Rabine Comments on Blog

Gary Rabine in the Johnsburg parade.

Glory be.

Republican gubernatorial aspirant and McHenry County resident Gary Rabine read an article on McHenry County Blog.

The article was the one about how unemployment compensation taxes (paid by all Illinois businesses) are going nowhere but up because $4.2 billion borrowed from the Federal government this year and last has to be repaid.

(See Higher Unemployment Compensation Taxes, Maybe Much Higher, Coming to Illinois Business.)

Of course, Illinois Democrats could use Covid money from the Feds to make the repayment, as Ohio has, but, instead Governor JB Pritzker is spreading it around to people he hopes will vote to re-elect him.

At the end of this post, I’ll put up the latest Covid distribution, which was announed yesterday, but, first Rabine’s comment:

Pritzker has no interest or no clue in how to save jobs and small businesses in Illinois, if he did he would have done like all smart governors and reduced our spending and stopped paying bonuses for people not working.

Instead Pritzker’s answer is 24 more taxes and fees as he and Biden strategize on how to dictate mandates best.

Here is Pritzker’s press release:

Gov. Pritzker Announces Nation-Leading Childcare Investments to Support Parents and Providers in COVID-19 Recovery

State to Provide 3 Months of Childcare Assistance for Unemployed Parents Seeking to Reenter the Workforce

Gov. Announces up to $1,000 Bonuses for Eligible Childcare Workers, $300 Million in Relief Funding to be made Available for Childcare Providers

CHICAGO – Governor JB Pritzker and Illinois Department of Human Services (IDHS) Secretary Grace Hou today announced a series of nation-leading investments to strengthen access to childcare for parents seeking to reenter the workforce while simultaneously bolstering childcare providers and their employees. As families across Illinois continue to get back on their feet amidst the COVID-19 pandemic, IDHS is expanding Child Care Assistance Program (CCAP) eligibility to include three months of free coverage for unemployed parents who meet the CCAP eligibility requirements to help residents get back to work.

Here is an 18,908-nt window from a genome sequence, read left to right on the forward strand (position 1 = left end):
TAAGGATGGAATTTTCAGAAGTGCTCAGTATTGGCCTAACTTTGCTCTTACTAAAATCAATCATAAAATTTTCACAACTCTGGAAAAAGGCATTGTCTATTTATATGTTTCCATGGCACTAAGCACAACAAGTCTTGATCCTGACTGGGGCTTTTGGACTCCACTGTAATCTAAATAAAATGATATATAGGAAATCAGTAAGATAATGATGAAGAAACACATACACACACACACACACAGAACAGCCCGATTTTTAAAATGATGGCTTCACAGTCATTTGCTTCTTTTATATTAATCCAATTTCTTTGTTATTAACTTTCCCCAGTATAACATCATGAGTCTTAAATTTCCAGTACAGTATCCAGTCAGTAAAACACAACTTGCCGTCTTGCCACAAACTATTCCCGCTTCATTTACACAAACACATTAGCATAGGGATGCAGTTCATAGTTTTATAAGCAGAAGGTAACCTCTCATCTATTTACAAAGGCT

The Pritzker administration is also providing bonuses of up to $1,000 for eligible childcare workers. These bonuses will be followed by two more rounds of childcare restoration grants, plus an additional phase of grants in 2022, with $300 million to be made available to providers across the state.

Today’s announcement builds on the administration’s ongoing commitment to providing affordable, accessible childcare for all Illinois families. Earlier this year, the Governor announced CCAP co-pays would decrease for 80% of families who participate in the program. Families who meet certain income eligibility requirements, with income below 100% of the Federal Poverty Level have seen their monthly co-pays reduced to $1.

Since the pandemic began, the State has invested more than $700 million in COVID-19 relief funding in the state’s childcare industry. Through the first round of Child Care Restoration Grants, over 5,000 providers have received monetary support, representing 85% of eligible childcare centers and 40% of licensed family childcare homes. On average, childcare centers have received over $270,000 each and childcare homes have received an average of $13,000.